This new technology will hopefully be about transparency and hack-proofness and better monetization, particularly in art and music. But do you, personally, really need to know how to use it? It’s like being a CEO. There probably are some CEOs that know how to do the nitty-gritty work of coding, but blockchain might just become an off-the-shelf product, like Squarespace or AWS [Amazon Web Services].
What is the biggest competitive advantage that somebody can have nowadays?
In terms of personal qualities: patience — which I don’t have! You’ve got to look at the long game. You’ve gotta be patient. Everybody wants everyone to go so fast, but ya gotta take a step back, too. That’s what we try to do at Zeitguide, connect it all from above.
The second thing is curiosity. Curiosity was the foundation of my business — I started out as [US film & TV producer] Brian Grazer’s curiosity consultant. Anyone who wants to make peace with themselves moving forward is going to have to use that part of that themselves. Brian and I actually were in disagreement about this. He said that I was good at my job because I had “that curiosity,” and he believed that curiosity is something that not everybody has, that it’s an innate gift. But (and I’m seeing this now with my young nephew) when you come into this world, you’re completely curious. Curiosity is what defines children. It goes back to the question, “how do you help fix these problems?” It’s like going back to the inner kid. And add to this empathy, as I mentioned earlier.
Those are very peaceful attributes.
One of my goals is to have peace. We all have demons but my biggest goal is to always have peace, and that’s hard when you’re an entrepreneur or leader, and especially during times of change.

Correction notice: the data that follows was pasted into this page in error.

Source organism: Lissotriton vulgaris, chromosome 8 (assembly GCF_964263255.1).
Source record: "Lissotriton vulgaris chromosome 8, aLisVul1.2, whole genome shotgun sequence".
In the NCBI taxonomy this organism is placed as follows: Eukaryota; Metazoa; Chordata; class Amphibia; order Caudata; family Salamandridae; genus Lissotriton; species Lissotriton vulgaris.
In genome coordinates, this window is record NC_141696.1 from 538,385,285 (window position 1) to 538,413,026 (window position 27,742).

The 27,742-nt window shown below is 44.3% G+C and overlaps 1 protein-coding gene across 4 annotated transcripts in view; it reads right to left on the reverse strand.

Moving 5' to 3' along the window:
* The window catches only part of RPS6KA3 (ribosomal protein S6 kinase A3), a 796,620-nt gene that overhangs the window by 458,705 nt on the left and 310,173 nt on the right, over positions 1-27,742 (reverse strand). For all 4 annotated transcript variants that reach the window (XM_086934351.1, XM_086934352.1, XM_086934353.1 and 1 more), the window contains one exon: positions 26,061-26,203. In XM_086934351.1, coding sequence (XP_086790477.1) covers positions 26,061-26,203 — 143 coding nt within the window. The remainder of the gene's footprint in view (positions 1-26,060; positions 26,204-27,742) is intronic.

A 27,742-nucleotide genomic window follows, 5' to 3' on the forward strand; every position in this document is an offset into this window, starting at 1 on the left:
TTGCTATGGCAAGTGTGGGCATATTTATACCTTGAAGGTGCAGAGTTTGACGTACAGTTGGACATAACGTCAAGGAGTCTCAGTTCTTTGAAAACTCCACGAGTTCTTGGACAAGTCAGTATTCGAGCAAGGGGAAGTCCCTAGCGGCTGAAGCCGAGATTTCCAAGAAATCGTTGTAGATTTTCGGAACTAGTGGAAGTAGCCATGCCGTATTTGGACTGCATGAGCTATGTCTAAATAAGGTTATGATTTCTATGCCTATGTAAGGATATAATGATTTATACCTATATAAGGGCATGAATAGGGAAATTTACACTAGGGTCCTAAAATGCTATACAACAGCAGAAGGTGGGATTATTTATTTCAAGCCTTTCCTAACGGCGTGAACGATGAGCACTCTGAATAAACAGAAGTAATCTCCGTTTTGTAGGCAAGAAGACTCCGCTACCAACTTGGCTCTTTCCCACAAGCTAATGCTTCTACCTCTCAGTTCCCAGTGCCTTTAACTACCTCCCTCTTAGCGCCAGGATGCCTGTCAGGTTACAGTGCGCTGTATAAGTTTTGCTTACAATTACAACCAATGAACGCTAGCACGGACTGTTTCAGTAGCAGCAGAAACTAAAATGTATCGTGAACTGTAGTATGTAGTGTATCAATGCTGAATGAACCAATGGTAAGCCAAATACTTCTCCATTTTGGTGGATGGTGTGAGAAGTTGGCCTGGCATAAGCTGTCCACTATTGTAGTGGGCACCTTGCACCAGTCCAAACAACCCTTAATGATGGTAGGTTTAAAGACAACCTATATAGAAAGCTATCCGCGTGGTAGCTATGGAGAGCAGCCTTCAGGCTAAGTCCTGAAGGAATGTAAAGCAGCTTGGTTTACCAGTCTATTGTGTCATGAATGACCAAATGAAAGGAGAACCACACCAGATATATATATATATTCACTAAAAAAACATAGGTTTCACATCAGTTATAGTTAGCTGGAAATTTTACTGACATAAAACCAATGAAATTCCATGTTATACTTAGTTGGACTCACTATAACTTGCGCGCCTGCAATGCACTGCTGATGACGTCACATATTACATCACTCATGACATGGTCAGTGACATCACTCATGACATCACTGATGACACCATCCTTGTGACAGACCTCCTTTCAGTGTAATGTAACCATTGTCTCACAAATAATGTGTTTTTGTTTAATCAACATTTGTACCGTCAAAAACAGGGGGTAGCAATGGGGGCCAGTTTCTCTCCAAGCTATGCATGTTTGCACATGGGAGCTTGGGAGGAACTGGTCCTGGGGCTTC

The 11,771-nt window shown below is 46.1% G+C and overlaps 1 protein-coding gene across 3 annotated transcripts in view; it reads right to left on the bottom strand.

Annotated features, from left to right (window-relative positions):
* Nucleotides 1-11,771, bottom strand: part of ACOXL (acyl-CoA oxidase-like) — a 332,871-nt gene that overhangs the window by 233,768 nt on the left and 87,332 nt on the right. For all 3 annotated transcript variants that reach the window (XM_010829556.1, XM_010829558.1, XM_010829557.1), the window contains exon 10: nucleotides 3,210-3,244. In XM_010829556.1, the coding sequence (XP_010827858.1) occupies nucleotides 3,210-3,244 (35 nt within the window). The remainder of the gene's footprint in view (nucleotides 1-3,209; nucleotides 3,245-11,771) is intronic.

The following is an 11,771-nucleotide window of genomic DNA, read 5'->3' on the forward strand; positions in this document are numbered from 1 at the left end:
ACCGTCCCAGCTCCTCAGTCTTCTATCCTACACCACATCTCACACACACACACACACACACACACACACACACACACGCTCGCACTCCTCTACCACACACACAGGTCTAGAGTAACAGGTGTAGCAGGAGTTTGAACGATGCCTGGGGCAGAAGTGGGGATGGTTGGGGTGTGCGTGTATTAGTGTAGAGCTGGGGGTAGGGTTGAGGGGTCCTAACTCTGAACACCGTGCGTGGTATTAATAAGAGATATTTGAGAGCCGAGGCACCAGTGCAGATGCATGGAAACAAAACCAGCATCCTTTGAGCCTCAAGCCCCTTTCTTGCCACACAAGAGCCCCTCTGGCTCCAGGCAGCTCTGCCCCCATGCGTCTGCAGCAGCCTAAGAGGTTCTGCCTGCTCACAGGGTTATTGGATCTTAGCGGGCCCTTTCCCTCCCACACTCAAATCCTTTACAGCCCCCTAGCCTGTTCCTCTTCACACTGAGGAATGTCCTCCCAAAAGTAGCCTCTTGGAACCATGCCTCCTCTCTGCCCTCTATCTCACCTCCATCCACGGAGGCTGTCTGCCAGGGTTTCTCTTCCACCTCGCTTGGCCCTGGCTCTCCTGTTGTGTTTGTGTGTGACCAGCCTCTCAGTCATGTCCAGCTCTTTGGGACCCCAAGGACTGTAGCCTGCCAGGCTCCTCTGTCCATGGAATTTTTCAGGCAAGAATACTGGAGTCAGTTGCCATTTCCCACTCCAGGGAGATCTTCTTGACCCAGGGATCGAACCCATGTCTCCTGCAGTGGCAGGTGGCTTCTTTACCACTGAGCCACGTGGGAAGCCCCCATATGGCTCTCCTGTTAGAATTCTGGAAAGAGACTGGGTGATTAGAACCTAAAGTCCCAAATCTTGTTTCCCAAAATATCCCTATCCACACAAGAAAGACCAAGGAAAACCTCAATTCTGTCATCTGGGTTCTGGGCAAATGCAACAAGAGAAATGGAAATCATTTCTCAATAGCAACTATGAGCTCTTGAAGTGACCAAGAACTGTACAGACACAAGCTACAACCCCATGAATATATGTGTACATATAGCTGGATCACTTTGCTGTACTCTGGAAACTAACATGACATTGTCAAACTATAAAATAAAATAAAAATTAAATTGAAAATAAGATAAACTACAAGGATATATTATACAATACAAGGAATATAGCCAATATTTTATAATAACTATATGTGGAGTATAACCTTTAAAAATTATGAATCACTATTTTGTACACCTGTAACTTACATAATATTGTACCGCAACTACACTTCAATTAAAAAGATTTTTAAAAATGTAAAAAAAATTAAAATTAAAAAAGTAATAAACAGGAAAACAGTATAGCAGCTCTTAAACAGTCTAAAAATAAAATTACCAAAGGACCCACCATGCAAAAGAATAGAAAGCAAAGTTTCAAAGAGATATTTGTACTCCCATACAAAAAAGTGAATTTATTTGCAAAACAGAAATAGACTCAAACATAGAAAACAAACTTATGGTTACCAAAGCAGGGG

“I think to solve problems you need empathy, you need to understand that everybody’s going through it together.”
One of my other goals is to practice meditation. Everybody talks about it. I understand the effects — I’ve written about it! That’s the one thing that I really want to work on as both a leader and as a human being. With everything moving so fast it’s too easy to be reactive.
Ready to get started implementing Brad’s advice? Check out the list of recommended reads below: a handbook for curbing a reactive email habit, a survey of emerging technologies that will change the world, rounded off with some tips and tricks for releasing the beast of your innate creativity.
Some Suggested Reads:
Unsubscribe by Jocelyn K. Glei
Email is a technology that quickly went from delightful to draining. Glei’s book helps us all to reconsider our email habits and reorganize our lives — as well as our inboxes.
Soonish by Kelly Weinersmith and Zach Weinersmith
Released just last year, Soonish looks at ten emerging technologies that have the potential to radically change our lives, for better or for worse.
The Accidental Creative by Todd Henry
People are often divided into creative types and, well, not-so-creative types. But creativity is less mysterious than it’s made out to be. What’s more, we all have plenty to make the most of.
ZEITGUIDE 2018 is an annual cultural almanac that unearths emerging trends and need-to-know hot button issues so you can stay ahead of the curve. The team synthesizes input from traditional research with the added plus of a deep network of subject-matter experts.
Visit Zeitguide’s website and use the code BLINKIST to save 20% on a subscription! Like Blinkist, Zeitguide distills mountains of information to bring you exactly what you need to know. So, why not get ahead of the pack and stay up-to-speed on trends as they happen?